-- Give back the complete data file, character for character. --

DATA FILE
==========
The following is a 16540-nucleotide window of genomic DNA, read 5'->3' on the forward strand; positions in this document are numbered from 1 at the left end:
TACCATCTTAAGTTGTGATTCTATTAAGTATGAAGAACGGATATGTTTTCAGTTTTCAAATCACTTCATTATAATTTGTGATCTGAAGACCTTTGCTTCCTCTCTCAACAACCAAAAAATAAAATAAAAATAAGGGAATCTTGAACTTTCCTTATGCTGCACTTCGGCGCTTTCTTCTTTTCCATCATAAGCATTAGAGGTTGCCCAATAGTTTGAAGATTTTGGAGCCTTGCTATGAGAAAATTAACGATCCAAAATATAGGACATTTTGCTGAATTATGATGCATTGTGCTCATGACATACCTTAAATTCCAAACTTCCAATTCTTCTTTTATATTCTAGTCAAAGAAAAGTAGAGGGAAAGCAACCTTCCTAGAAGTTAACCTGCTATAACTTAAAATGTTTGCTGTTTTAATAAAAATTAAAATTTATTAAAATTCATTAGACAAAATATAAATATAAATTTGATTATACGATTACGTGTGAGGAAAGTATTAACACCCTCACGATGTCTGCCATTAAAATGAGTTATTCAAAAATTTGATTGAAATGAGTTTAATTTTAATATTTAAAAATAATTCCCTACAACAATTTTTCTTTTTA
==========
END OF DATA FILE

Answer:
The following is a 16540-nucleotide window of genomic DNA, read 5'->3' on the forward strand; positions in this document are numbered from 1 at the left end:
TACCATCTTAAGTTGTGATTCTATTAAGTATGAAGAACGGATATGTTTTCAGTTTTCAAATCACTTCATTATAATTTGTGATCTGAAGACCTTTGCTTCCTCTCTCAACAACCAAAAAATAAAATAAAAATAAGGGAATCTTGAACTTTCCTTATGCTGCACTTCGGCGCTTTCTTCTTTTCCATCATAAGCATTAGAGGTTGCCCAATAGTTTGAAGATTTTGGAGCCTTGCTATGAGAAAATTAACGATCCAAAATATAGGACATTTTGCTGAATTATGATGCATTGTGCTCATGACATACCTTAAATTCCAAACTTCCAATTCTTCTTTTATATTCTAGTCAAAGAAAAGTAGAGGGAAAGCAACCTTCCTAGAAGTTAACCTGCTATAACTTAAAATGTTTGCTGTTTTAATAAAAATTAAAATTTATTAAAATTCATTAGACAAAATATAAATATAAATTTGATTATACGATTACGTGTGAGGAAAGTATTAACACCCTCACGATGTCTGCCATTAAAATGAGTTATTCAAAAATTTGATTGAAATGAGTTTAATTTTAATATTTAAAAATAATTCCCTACAACAATTTTTCTTTTTA